31 May 1933
Letter written by Julius Bab to Georg Hermann regarding the planned founding of the Cultural League of German Jews
In the letter Bab makes clear that he considered the “ghettoization” of German Jews to be permanent. In order to make this exclusion “reasonably tolerable” and offer Jewish audiences a high-quality cultural program and Jewish artists officially banned from their professions the opportunity to work, he and his companions had resolved to launch a cultural league that was to be supported by “all major Jewish organizations.” The project was ambitious: in addition to establishing a theater, they wanted to make the visual arts, music and lectures (i.e., on literature and scholarly topics) an integral part of the self-help organization’s work. Bab knew that success depended on securing the consent of those in power and seems to have had a premonition that the league would be placed under strict supervision. He asked Georg Hermann to become a member of its honorary board.
Sixteen days after Bab wrote his letter to Hermann, the Prussian Ministry of Science, Art and National Education approved plans to establish the Cultural League. It was not until early July that Georg Hermann responded from Amsterdam. He accepted Bab’s invitation and became a member of the honorary board, joining the painter Max Liebermann, the sociologist Franz Oppenheimer, the art critic Max Osborn and several other renowned figures. At the time he was the only member living in exile.
The Cultural League of German Jews was officially founded in Kurt Singer’s apartment on 17 July 1933. On 1 October 1933 the league’s theater opened its first season with a production of Gotthold Ephraim Lessing’s famous play Nathan the Wise, which appealed for tolerance between religions.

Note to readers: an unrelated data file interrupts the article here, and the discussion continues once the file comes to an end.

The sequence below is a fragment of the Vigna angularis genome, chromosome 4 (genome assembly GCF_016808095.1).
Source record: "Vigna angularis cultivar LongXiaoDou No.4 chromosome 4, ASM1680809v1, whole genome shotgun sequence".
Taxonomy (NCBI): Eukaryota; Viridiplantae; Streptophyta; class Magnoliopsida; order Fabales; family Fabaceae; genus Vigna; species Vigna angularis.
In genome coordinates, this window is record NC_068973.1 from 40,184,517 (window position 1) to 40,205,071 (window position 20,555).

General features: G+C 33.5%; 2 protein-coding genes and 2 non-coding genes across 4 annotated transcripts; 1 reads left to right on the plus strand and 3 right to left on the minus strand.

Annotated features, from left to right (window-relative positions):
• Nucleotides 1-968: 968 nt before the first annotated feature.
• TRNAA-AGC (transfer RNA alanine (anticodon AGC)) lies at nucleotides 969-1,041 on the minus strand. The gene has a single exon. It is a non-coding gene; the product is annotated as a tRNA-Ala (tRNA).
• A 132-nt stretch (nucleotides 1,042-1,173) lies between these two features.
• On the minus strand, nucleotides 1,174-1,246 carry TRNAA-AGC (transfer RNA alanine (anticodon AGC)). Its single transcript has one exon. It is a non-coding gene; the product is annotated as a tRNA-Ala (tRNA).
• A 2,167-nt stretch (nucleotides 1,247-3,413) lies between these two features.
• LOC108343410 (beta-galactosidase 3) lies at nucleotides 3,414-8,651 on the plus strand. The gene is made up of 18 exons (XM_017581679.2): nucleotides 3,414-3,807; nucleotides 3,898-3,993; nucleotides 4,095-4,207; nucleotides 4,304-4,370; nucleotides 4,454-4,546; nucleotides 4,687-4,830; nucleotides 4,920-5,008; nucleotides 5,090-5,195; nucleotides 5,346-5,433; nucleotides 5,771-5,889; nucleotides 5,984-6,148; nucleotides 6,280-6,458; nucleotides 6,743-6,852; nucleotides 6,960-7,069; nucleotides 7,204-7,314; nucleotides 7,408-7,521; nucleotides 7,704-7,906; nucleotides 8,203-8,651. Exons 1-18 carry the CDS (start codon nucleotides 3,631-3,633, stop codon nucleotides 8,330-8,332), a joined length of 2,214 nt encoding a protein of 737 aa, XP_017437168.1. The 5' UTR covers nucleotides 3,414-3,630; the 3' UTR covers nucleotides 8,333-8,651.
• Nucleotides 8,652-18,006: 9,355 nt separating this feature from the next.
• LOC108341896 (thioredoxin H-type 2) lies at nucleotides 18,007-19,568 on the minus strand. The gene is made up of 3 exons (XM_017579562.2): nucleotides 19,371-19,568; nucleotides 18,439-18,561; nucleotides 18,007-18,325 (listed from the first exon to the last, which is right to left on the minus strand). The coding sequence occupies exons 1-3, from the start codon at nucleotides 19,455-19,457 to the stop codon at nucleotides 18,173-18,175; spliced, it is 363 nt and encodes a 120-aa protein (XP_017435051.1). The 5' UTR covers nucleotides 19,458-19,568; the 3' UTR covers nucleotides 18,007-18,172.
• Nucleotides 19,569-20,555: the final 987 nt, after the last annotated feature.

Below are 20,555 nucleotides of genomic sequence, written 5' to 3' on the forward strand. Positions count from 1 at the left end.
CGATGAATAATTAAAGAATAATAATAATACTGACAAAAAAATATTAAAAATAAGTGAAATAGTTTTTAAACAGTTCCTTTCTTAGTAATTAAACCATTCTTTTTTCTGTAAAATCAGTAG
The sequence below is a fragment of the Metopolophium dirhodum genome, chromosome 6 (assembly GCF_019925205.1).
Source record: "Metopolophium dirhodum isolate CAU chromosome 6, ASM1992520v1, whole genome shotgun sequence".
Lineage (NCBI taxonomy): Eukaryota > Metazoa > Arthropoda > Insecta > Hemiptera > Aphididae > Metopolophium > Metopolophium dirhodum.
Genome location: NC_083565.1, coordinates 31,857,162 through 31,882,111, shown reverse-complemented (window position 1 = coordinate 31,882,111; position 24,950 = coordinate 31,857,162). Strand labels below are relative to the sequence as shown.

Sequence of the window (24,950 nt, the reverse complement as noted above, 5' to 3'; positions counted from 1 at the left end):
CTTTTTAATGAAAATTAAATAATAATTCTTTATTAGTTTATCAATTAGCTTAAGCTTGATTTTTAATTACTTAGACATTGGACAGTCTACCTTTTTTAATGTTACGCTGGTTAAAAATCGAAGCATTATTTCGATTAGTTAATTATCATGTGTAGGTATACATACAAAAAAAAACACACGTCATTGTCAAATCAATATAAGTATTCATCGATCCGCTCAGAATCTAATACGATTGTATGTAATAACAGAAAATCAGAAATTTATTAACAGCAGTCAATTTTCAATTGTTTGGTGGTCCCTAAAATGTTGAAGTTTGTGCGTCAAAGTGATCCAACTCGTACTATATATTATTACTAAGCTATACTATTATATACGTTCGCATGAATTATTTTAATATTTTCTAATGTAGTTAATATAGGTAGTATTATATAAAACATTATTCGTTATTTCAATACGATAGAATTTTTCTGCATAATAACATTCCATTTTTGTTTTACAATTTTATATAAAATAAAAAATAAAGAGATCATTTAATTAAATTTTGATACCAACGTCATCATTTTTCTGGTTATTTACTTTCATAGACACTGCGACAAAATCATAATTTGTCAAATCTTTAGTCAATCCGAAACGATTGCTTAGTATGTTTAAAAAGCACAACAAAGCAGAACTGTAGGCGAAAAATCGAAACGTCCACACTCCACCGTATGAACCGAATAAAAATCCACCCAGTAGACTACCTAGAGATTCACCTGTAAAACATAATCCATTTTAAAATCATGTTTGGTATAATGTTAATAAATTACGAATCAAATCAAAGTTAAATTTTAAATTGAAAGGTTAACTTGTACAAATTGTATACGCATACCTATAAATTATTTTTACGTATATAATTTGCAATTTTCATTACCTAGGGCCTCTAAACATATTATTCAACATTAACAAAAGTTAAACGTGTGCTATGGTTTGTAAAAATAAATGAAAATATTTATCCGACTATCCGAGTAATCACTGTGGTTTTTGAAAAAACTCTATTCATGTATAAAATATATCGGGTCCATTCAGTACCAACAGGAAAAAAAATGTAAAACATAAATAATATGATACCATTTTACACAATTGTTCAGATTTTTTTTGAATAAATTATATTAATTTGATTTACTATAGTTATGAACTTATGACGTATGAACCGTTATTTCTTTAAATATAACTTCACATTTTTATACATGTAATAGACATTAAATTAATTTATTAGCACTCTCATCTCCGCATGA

Tel.: Westend 3160
31 May 1933
Dear Georg Hermann,
we have not heard from each other during this terrible time, which is not as it should be. If the few people who are aware that they share more or less the same thoughts and feelings can shake hands now and again, then this can provide, if not solace, then at least a foothold. I do not know where you are staying, but I believe that these lines will reach you via Neckargemünd. I do not wish to know what you are thinking and feeling—that I can imagine. But I would very much like to know what you are doing and how you are surviving.
As for me, I am presently attempting to make life reasonably tolerable in the corner of the ghetto to which we have been indisputably and quite permanently assigned. Together with Dr. Singer, the former manager of the Municipal Opera, and a few young people, I have founded the “Cultural League of German Jews” [Kulturbund deutscher Juden], which is supported by all the major Jewish organizations. Our first aim is to create a private subscription theater where the many Jewish actors who have been thrown out of their jobs can perform for the Jewish audiences that are happily no longer going to the ideologically aligned [gleichgeschaltet] theater. But a great deal will also be done for music, the visual arts and the entire lecture system, and an affiliated newsletter is also planned. The Cultural League will begin its promotional work as soon as the higher authorities, without whom nothing happens in Germany anymore, have given their approval. It is quite likely that they will indeed do so and word will probably come soon after Whitsun. The association will be
run by an executive committee and an honorary board, which will exert an influence commensurate with the renown of its members. I would also like to have you on this board and would ask for permission to add your name to those of the others. Other eminent members include Max Liebermann, Max Reinhardt, Ernst Cassirer, Jacob Wassermann, Franz Oppenheimer.
Please write me a few lines on this matter.
With warm regards,
(Signature of Julius Bab]